Facebook civil rights audit: 'Serious setbacks' mar progress

A two-year audit of Facebook's civil rights record found “serious setbacks” that have marred the social network's progress on matters such as hate speech, misinformation and bias

The audit recommends that Facebook build a “civil rights infrastructure” into every aspect of the company, as well as a “stronger interpretation” of existing voter suppression policies and more concrete action on algorithmic bias. Those suggestions are not binding, and there is no formal system in place to hold Facebook accountable for any of the audit's findings.

“While the audit process has been meaningful, and has led to some significant improvements in the platform, we have also watched the company make painful decisions over the last nine months with real world consequences that are serious setbacks for civil rights,” the audit report states.

Last month, Facebook announced it would begin labeling rule-breaking posts — even from politicians — going forward. But it is not clear if Trump's previous controversial posts would have gotten the alert. The problem, critics have long said, is not so much about Facebook's rules as how it enforces them.

“When you elevate free expression as your highest value, other values take a back seat,” Murphy told The Associated Press. The politician exemption, she said, “elevates the speech of people who are already powerful and disadvantages people who are not.”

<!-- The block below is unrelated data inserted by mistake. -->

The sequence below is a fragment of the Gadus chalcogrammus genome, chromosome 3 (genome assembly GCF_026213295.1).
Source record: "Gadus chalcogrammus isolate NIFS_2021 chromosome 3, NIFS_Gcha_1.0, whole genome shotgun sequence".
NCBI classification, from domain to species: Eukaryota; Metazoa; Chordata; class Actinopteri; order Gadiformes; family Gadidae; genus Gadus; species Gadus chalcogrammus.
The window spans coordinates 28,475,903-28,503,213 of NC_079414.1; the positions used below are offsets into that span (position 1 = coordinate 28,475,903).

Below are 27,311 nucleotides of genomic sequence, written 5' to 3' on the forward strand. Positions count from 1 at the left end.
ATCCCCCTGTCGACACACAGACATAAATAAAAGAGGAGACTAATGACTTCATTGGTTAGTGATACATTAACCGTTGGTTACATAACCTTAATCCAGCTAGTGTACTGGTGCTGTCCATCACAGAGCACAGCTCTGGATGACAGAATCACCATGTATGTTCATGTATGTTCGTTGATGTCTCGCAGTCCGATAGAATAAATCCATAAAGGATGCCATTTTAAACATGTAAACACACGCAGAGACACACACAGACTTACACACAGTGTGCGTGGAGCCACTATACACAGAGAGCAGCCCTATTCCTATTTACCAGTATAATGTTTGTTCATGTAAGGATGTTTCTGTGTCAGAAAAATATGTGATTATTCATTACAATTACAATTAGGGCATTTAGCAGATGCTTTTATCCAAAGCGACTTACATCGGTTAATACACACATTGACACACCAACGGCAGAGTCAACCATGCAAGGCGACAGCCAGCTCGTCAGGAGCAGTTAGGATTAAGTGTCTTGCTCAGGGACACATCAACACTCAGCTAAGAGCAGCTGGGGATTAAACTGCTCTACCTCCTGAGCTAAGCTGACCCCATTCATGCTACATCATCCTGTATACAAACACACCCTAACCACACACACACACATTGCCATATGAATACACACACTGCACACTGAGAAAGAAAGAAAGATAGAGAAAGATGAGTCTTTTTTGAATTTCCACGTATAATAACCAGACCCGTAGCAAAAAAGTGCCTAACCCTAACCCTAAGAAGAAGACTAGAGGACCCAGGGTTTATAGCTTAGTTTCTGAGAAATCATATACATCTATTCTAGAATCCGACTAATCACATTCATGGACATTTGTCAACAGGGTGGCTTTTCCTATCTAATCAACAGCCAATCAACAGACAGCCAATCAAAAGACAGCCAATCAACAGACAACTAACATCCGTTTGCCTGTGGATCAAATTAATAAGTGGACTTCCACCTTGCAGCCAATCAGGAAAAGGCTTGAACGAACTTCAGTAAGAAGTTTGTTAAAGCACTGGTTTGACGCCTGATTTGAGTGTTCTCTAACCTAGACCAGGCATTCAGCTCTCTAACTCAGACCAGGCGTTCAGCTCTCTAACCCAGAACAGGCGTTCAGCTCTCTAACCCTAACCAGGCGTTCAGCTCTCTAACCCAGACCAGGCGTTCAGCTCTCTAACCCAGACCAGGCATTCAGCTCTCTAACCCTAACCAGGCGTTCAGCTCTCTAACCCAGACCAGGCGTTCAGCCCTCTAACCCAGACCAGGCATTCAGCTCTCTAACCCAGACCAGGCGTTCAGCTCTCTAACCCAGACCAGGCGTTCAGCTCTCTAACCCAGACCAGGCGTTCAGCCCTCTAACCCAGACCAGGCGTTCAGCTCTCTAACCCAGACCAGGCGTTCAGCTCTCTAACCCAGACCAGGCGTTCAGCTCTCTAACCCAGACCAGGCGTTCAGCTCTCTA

More than 900 companies have joined an advertising boycott of Facebook to protest its handling of hate speech and misinformation.

Civil rights leaders who met virtually with Zuckerberg and other Facebook leaders Tuesday expressed skepticism that recommendations from the audit would ever be implemented, noting that past suggestions in previous reports had gone overlooked.

“What we get is recommendations that they end up not implementing,” said Rashad Robinson, the president of Color for Change, one of several civil rights nonprofits leading an organized boycott of Facebook advertising.

Sheryl Sandberg, Facebook's chief operating officer, said in a Facebook newsroom post that the company has a long way to go, but is making progress.

“This audit has been a deep analysis of how we can strengthen and advance civil rights at every level of our company — but it is the beginning of the journey, not the end,” she wrote. “What has become increasingly clear is that we have a long way to go. As hard as it has been to have our shortcomings exposed by experts, it has undoubtedly been a really important process for our company.”

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Associated Press Writer Amanda Seitz contributed to this story.